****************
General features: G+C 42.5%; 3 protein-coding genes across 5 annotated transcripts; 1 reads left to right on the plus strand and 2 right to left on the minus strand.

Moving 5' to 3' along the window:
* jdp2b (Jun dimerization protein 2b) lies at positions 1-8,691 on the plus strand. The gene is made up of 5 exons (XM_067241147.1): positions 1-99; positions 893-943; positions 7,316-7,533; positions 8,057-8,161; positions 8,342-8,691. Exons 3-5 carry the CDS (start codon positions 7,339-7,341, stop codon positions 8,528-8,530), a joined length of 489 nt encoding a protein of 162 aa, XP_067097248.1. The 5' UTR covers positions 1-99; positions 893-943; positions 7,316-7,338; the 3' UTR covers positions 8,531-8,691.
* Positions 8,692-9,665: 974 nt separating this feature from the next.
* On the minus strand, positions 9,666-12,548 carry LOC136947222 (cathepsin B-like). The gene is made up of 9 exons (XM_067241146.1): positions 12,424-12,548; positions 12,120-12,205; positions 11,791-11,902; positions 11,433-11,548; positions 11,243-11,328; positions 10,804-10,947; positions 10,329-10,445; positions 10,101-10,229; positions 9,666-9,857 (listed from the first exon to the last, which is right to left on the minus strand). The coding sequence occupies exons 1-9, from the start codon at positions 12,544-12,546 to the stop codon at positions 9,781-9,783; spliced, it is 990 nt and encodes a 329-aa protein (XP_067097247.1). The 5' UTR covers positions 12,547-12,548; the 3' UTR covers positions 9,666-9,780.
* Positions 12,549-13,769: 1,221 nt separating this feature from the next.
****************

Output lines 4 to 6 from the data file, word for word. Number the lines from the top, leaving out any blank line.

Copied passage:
* Positions 8,692-9,665: 974 nt separating this feature from the next.
* On the minus strand, positions 9,666-12,548 carry LOC136947222 (cathepsin B-like). The gene is made up of 9 exons (XM_067241146.1): positions 12,424-12,548; positions 12,120-12,205; positions 11,791-11,902; positions 11,433-11,548; positions 11,243-11,328; positions 10,804-10,947; positions 10,329-10,445; positions 10,101-10,229; positions 9,666-9,857 (listed from the first exon to the last, which is right to left on the minus strand). The coding sequence occupies exons 1-9, from the start codon at positions 12,544-12,546 to the stop codon at positions 9,781-9,783; spliced, it is 990 nt and encodes a 329-aa protein (XP_067097247.1). The 5' UTR covers positions 12,547-12,548; the 3' UTR covers positions 9,666-9,780.
* Positions 12,549-13,769: 1,221 nt separating this feature from the next.